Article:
British EV startup Arrival is delaying trials of its electric bus and car to prioritise the rollout of its van, according to reports.
The Financial Times, citing sources familiar with the matter, said Arrival may restart the car project once the company has begun producing revenues.
It comes not long after both the bus and van both received EU certification. The van is slated to begin production at Arrival’s micro-factory in Bicester, Oxfordshire.
An Arrival spokesperson told UKTN that they were unable to comment due to being in a “blackout period” and will give a further business update on its Q2 earnings on 11 of August.
Pausing the bus and car trials is not the only slowdown for Arrival. Last month, it announced it was considering cutting up to 800 jobs in a proposed “business reorganisation” due to the “challenging economic environment”.
The moves are part of a wider plan by Arrival to reduce spending by 30%. However, Arrival also stated reasons such as supply chain issues, the ongoing pandemic, geopolitical tensions and inflation as factors.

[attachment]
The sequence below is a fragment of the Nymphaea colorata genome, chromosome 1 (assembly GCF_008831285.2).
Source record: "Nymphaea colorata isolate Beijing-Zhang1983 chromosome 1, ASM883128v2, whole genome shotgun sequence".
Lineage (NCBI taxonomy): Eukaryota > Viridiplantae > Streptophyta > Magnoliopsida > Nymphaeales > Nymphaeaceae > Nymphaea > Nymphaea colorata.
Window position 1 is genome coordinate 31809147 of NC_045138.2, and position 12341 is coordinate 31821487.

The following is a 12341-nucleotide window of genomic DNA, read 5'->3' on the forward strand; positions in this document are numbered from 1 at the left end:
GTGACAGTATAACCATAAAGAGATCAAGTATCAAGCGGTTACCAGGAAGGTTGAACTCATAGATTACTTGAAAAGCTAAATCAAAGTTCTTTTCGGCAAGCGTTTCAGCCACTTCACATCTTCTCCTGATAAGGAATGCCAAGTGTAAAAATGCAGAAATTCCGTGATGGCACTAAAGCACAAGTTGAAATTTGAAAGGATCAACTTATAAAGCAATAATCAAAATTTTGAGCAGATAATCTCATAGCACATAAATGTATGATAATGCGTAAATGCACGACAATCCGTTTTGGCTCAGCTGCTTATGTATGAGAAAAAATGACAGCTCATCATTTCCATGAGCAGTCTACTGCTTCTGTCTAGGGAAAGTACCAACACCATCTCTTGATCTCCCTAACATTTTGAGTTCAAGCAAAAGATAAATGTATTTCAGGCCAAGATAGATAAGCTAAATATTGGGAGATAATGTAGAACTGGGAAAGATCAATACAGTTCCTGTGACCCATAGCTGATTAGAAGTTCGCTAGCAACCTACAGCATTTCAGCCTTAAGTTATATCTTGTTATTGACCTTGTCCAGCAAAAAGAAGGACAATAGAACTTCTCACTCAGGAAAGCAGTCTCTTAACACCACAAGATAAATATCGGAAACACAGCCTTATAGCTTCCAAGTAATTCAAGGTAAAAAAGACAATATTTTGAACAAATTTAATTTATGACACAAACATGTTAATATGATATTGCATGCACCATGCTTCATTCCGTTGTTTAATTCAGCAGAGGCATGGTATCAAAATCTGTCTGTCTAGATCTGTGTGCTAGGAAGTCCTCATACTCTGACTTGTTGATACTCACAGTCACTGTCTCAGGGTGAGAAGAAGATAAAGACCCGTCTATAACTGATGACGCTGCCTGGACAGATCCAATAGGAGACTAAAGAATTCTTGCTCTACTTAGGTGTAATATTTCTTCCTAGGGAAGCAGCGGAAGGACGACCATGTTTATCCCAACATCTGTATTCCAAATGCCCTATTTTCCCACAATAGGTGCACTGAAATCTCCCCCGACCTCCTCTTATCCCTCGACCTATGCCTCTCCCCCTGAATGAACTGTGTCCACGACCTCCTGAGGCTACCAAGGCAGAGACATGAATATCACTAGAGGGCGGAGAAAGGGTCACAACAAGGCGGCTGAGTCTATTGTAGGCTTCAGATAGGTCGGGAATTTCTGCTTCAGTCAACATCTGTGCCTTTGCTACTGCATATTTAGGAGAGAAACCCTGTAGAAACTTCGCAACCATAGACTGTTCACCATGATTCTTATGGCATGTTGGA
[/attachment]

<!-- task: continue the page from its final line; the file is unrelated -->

This came shortly after the company appointed the former chief people officer of ground transportation management platform Gett as its chief human resources officer.
Arrival plans to build its electric vehicles using cell-based robotic assembly in localised micro-factories. This means that the factories can be set up quickly in warehouses to meet demand in an area.
The London-headquartered company was listed in the US in March last year at a $13bn valuation, but has seen a slump in its share price since.
Customers on the waiting list for the van include delivery service UPS, which ordered 100,000 of Arrival’s electric vans back in 2020.
Taxi app Uber is working in collaboration with the company on an electric car for the ride-hailing industry.
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